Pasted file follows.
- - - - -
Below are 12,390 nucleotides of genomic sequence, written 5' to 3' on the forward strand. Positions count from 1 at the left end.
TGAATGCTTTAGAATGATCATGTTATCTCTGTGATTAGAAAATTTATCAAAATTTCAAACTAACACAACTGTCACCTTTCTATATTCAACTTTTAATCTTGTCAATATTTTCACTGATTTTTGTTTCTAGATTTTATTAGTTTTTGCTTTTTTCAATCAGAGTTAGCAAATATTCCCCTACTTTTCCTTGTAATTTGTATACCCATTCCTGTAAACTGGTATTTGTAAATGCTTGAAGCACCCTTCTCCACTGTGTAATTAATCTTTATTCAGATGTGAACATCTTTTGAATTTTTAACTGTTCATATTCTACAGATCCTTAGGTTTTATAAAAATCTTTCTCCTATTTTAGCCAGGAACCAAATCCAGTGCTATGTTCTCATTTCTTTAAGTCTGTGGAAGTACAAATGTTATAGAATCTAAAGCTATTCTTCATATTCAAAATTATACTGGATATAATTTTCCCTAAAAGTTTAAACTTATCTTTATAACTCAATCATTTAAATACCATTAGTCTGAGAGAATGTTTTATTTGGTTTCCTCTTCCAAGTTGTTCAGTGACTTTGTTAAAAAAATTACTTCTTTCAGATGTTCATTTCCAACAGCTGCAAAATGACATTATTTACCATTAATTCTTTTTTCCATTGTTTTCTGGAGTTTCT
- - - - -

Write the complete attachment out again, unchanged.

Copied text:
Below are 12,390 nucleotides of genomic sequence, written 5' to 3' on the forward strand. Positions count from 1 at the left end.
TGAATGCTTTAGAATGATCATGTTATCTCTGTGATTAGAAAATTTATCAAAATTTCAAACTAACACAACTGTCACCTTTCTATATTCAACTTTTAATCTTGTCAATATTTTCACTGATTTTTGTTTCTAGATTTTATTAGTTTTTGCTTTTTTCAATCAGAGTTAGCAAATATTCCCCTACTTTTCCTTGTAATTTGTATACCCATTCCTGTAAACTGGTATTTGTAAATGCTTGAAGCACCCTTCTCCACTGTGTAATTAATCTTTATTCAGATGTGAACATCTTTTGAATTTTTAACTGTTCATATTCTACAGATCCTTAGGTTTTATAAAAATCTTTCTCCTATTTTAGCCAGGAACCAAATCCAGTGCTATGTTCTCATTTCTTTAAGTCTGTGGAAGTACAAATGTTATAGAATCTAAAGCTATTCTTCATATTCAAAATTATACTGGATATAATTTTCCCTAAAAGTTTAAACTTATCTTTATAACTCAATCATTTAAATACCATTAGTCTGAGAGAATGTTTTATTTGGTTTCCTCTTCCAAGTTGTTCAGTGACTTTGTTAAAAAAATTACTTCTTTCAGATGTTCATTTCCAACAGCTGCAAAATGACATTATTTACCATTAATTCTTTTTTCCATTGTTTTCTGGAGTTTCT